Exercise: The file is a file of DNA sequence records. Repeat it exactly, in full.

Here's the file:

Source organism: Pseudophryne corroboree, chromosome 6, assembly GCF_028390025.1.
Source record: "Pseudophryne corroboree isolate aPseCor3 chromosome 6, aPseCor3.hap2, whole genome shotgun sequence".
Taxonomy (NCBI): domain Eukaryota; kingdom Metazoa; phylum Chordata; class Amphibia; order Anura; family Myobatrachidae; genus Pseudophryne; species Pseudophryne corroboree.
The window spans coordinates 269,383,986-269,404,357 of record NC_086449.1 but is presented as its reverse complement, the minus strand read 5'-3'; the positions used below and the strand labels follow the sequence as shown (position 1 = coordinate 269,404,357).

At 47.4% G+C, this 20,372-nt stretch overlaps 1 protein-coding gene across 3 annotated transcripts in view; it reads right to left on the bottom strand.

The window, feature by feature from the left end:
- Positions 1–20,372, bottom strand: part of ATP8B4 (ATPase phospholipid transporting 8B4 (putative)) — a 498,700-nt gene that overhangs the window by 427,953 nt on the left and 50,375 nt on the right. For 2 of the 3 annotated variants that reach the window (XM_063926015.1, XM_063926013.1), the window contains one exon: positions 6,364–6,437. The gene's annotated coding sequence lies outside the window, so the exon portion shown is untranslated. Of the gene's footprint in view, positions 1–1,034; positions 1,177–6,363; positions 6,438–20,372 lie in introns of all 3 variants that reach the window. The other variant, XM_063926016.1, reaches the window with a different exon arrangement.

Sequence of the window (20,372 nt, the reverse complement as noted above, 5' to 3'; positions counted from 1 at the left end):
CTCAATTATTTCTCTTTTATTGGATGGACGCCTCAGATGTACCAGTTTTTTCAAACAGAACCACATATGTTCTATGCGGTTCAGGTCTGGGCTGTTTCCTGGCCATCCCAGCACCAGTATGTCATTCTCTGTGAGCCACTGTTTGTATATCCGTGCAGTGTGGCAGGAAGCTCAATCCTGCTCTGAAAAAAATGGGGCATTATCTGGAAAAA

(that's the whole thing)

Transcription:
Source organism: Pseudophryne corroboree, chromosome 6, assembly GCF_028390025.1.
Source record: "Pseudophryne corroboree isolate aPseCor3 chromosome 6, aPseCor3.hap2, whole genome shotgun sequence".
Taxonomy (NCBI): domain Eukaryota; kingdom Metazoa; phylum Chordata; class Amphibia; order Anura; family Myobatrachidae; genus Pseudophryne; species Pseudophryne corroboree.
The window spans coordinates 269,383,986-269,404,357 of record NC_086449.1 but is presented as its reverse complement, the minus strand read 5'-3'; the positions used below and the strand labels follow the sequence as shown (position 1 = coordinate 269,404,357).

At 47.4% G+C, this 20,372-nt stretch overlaps 1 protein-coding gene across 3 annotated transcripts in view; it reads right to left on the bottom strand.

The window, feature by feature from the left end:
- Positions 1–20,372, bottom strand: part of ATP8B4 (ATPase phospholipid transporting 8B4 (putative)) — a 498,700-nt gene that overhangs the window by 427,953 nt on the left and 50,375 nt on the right. For 2 of the 3 annotated variants that reach the window (XM_063926015.1, XM_063926013.1), the window contains one exon: positions 6,364–6,437. The gene's annotated coding sequence lies outside the window, so the exon portion shown is untranslated. Of the gene's footprint in view, positions 1–1,034; positions 1,177–6,363; positions 6,438–20,372 lie in introns of all 3 variants that reach the window. The other variant, XM_063926016.1, reaches the window with a different exon arrangement.

Sequence of the window (20,372 nt, the reverse complement as noted above, 5' to 3'; positions counted from 1 at the left end):
CTCAATTATTTCTCTTTTATTGGATGGACGCCTCAGATGTACCAGTTTTTTCAAACAGAACCACATATGTTCTATGCGGTTCAGGTCTGGGCTGTTTCCTGGCCATCCCAGCACCAGTATGTCATTCTCTGTGAGCCACTGTTTGTATATCCGTGCAGTGTGGCAGGAAGCTCAATCCTGCTCTGAAAAAAATGGGGCATTATCTGGAAAAA